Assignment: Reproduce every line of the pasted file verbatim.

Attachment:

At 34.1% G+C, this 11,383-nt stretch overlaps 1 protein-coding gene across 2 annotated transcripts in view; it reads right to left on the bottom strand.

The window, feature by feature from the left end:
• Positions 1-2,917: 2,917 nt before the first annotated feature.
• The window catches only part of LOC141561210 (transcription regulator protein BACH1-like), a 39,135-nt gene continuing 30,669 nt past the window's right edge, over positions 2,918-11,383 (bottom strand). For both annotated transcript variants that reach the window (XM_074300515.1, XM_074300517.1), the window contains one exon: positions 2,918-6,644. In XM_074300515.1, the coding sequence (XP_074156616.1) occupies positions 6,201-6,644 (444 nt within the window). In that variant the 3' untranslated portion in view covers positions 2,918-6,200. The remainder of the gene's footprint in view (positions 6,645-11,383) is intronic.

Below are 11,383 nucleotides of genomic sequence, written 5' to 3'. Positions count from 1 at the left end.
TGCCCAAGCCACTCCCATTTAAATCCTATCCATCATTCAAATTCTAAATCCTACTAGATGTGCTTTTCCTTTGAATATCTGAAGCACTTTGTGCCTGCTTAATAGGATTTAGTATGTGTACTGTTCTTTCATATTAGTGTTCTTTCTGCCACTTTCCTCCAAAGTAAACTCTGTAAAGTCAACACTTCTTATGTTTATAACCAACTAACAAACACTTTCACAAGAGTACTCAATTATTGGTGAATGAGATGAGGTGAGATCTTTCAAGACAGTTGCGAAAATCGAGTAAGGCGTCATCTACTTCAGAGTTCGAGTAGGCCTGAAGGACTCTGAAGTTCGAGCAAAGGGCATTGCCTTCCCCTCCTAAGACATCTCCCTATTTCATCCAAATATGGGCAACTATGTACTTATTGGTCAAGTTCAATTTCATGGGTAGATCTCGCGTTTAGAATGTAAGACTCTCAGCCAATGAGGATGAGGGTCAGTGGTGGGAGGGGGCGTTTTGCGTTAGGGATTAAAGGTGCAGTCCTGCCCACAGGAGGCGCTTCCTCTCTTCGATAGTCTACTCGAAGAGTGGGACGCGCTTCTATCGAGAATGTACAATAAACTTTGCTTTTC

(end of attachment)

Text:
At 34.1% G+C, this 11,383-nt stretch overlaps 1 protein-coding gene across 2 annotated transcripts in view; it reads right to left on the bottom strand.

The window, feature by feature from the left end:
• Positions 1-2,917: 2,917 nt before the first annotated feature.
• The window catches only part of LOC141561210 (transcription regulator protein BACH1-like), a 39,135-nt gene continuing 30,669 nt past the window's right edge, over positions 2,918-11,383 (bottom strand). For both annotated transcript variants that reach the window (XM_074300515.1, XM_074300517.1), the window contains one exon: positions 2,918-6,644. In XM_074300515.1, the coding sequence (XP_074156616.1) occupies positions 6,201-6,644 (444 nt within the window). In that variant the 3' untranslated portion in view covers positions 2,918-6,200. The remainder of the gene's footprint in view (positions 6,645-11,383) is intronic.

Below are 11,383 nucleotides of genomic sequence, written 5' to 3'. Positions count from 1 at the left end.
TGCCCAAGCCACTCCCATTTAAATCCTATCCATCATTCAAATTCTAAATCCTACTAGATGTGCTTTTCCTTTGAATATCTGAAGCACTTTGTGCCTGCTTAATAGGATTTAGTATGTGTACTGTTCTTTCATATTAGTGTTCTTTCTGCCACTTTCCTCCAAAGTAAACTCTGTAAAGTCAACACTTCTTATGTTTATAACCAACTAACAAACACTTTCACAAGAGTACTCAATTATTGGTGAATGAGATGAGGTGAGATCTTTCAAGACAGTTGCGAAAATCGAGTAAGGCGTCATCTACTTCAGAGTTCGAGTAGGCCTGAAGGACTCTGAAGTTCGAGCAAAGGGCATTGCCTTCCCCTCCTAAGACATCTCCCTATTTCATCCAAATATGGGCAACTATGTACTTATTGGTCAAGTTCAATTTCATGGGTAGATCTCGCGTTTAGAATGTAAGACTCTCAGCCAATGAGGATGAGGGTCAGTGGTGGGAGGGGGCGTTTTGCGTTAGGGATTAAAGGTGCAGTCCTGCCCACAGGAGGCGCTTCCTCTCTTCGATAGTCTACTCGAAGAGTGGGACGCGCTTCTATCGAGAATGTACAATAAACTTTGCTTTTC